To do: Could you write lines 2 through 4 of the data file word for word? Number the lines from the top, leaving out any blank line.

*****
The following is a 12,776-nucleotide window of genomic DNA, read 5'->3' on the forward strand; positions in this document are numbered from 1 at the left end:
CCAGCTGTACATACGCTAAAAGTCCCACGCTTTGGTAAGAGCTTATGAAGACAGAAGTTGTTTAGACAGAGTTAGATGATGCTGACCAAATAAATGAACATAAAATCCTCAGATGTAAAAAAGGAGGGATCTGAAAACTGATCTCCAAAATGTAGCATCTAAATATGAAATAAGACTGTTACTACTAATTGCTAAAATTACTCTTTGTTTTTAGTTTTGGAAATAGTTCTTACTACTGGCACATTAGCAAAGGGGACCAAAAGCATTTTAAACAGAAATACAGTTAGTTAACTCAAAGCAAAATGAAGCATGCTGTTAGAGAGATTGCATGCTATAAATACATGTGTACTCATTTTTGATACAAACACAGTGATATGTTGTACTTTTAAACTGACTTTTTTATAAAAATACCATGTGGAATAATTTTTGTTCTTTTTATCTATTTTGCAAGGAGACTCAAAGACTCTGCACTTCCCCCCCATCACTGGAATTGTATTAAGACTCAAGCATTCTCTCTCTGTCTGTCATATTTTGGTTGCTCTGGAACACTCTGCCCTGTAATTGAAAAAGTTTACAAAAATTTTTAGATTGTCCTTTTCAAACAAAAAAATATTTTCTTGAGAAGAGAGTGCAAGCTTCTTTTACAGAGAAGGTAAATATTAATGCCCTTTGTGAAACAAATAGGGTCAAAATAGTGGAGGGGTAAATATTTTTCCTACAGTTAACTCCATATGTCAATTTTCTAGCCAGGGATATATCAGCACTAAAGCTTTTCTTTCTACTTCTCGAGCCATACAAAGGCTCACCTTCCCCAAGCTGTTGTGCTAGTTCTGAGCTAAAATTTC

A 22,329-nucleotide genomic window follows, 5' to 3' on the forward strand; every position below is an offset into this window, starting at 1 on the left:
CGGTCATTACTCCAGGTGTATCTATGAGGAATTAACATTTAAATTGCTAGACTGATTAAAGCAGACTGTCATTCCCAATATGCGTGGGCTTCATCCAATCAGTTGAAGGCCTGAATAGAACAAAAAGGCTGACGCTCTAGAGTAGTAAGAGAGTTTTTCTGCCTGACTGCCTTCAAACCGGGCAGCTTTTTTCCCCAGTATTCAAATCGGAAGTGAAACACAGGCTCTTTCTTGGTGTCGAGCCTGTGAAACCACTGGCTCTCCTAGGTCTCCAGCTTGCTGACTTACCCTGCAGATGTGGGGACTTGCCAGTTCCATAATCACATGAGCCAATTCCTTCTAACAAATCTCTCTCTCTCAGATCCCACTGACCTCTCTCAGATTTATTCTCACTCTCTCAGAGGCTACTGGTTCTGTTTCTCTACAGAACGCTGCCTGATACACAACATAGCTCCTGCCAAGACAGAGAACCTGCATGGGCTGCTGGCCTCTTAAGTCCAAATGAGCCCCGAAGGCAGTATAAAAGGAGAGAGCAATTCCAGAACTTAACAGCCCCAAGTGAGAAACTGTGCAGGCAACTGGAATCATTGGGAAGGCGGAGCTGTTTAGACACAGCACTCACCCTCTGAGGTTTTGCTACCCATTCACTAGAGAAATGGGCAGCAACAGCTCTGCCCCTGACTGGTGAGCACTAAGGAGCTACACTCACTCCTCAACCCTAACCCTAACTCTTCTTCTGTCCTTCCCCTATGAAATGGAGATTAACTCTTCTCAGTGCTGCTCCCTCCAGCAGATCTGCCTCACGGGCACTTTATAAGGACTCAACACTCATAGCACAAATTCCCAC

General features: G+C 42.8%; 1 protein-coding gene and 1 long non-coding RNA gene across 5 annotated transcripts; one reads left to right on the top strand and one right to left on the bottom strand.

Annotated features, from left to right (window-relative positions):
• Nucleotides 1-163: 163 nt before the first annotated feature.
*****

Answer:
CCAGCTGTACATACGCTAAAAGTCCCACGCTTTGGTAAGAGCTTATGAAGACAGAAGTTGTTTAGACAGAGTTAGATGATGCTGACCAAATAAATGAACATAAAATCCTCAGATGTAAAAAAGGAGGGATCTGAAAACTGATCTCCAAAATGTAGCATCTAAATATGAAATAAGACTGTTACTACTAATTGCTAAAATTACTCTTTGTTTTTAGTTTTGGAAATAGTTCTTACTACTGGCACATTAGCAAAGGGGACCAAAAGCATTTTAAACAGAAATACAGTTAGTTAACTCAAAGCAAAATGAAGCATGCTGTTAGAGAGATTGCATGCTATAAATACATGTGTACTCATTTTTGATACAAACACAGTGATATGTTGTACTTTTAAACTGACTTTTTTATAAAAATACCATGTGGAATAATTTTTGTTCTTTTTATCTATTTTGCAAGGAGACTCAAAGACTCTGCACTTCCCCCCCATCACTGGAATTGTATTAAGACTCAAGCATTCTCTCTCTGTCTGTCATATTTTGGTTGCTCTGGAACACTCTGCCCTGTAATTGAAAAAGTTTACAAAAATTTTTAGATTGTCCTTTTCAAACAAAAAAATATTTTCTTGAGAAGAGAGTGCAAGCTTCTTTTACAGAGAAGGTAAATATTAATGCCCTTTGTGAAACAAATAGGGTCAAAATAGTGGAGGGGTAAATATTTTTCCTACAGTTAACTCCATATGTCAATTTTCTAGCCAGGGATATATCAGCACTAAAGCTTTTCTTTCTACTTCTCGAGCCATACAAAGGCTCACCTTCCCCAAGCTGTTGTGCTAGTTCTGAGCTAAAATTTC

A 22,329-nucleotide genomic window follows, 5' to 3' on the forward strand; every position below is an offset into this window, starting at 1 on the left:
CGGTCATTACTCCAGGTGTATCTATGAGGAATTAACATTTAAATTGCTAGACTGATTAAAGCAGACTGTCATTCCCAATATGCGTGGGCTTCATCCAATCAGTTGAAGGCCTGAATAGAACAAAAAGGCTGACGCTCTAGAGTAGTAAGAGAGTTTTTCTGCCTGACTGCCTTCAAACCGGGCAGCTTTTTTCCCCAGTATTCAAATCGGAAGTGAAACACAGGCTCTTTCTTGGTGTCGAGCCTGTGAAACCACTGGCTCTCCTAGGTCTCCAGCTTGCTGACTTACCCTGCAGATGTGGGGACTTGCCAGTTCCATAATCACATGAGCCAATTCCTTCTAACAAATCTCTCTCTCTCAGATCCCACTGACCTCTCTCAGATTTATTCTCACTCTCTCAGAGGCTACTGGTTCTGTTTCTCTACAGAACGCTGCCTGATACACAACATAGCTCCTGCCAAGACAGAGAACCTGCATGGGCTGCTGGCCTCTTAAGTCCAAATGAGCCCCGAAGGCAGTATAAAAGGAGAGAGCAATTCCAGAACTTAACAGCCCCAAGTGAGAAACTGTGCAGGCAACTGGAATCATTGGGAAGGCGGAGCTGTTTAGACACAGCACTCACCCTCTGAGGTTTTGCTACCCATTCACTAGAGAAATGGGCAGCAACAGCTCTGCCCCTGACTGGTGAGCACTAAGGAGCTACACTCACTCCTCAACCCTAACCCTAACTCTTCTTCTGTCCTTCCCCTATGAAATGGAGATTAACTCTTCTCAGTGCTGCTCCCTCCAGCAGATCTGCCTCACGGGCACTTTATAAGGACTCAACACTCATAGCACAAATTCCCAC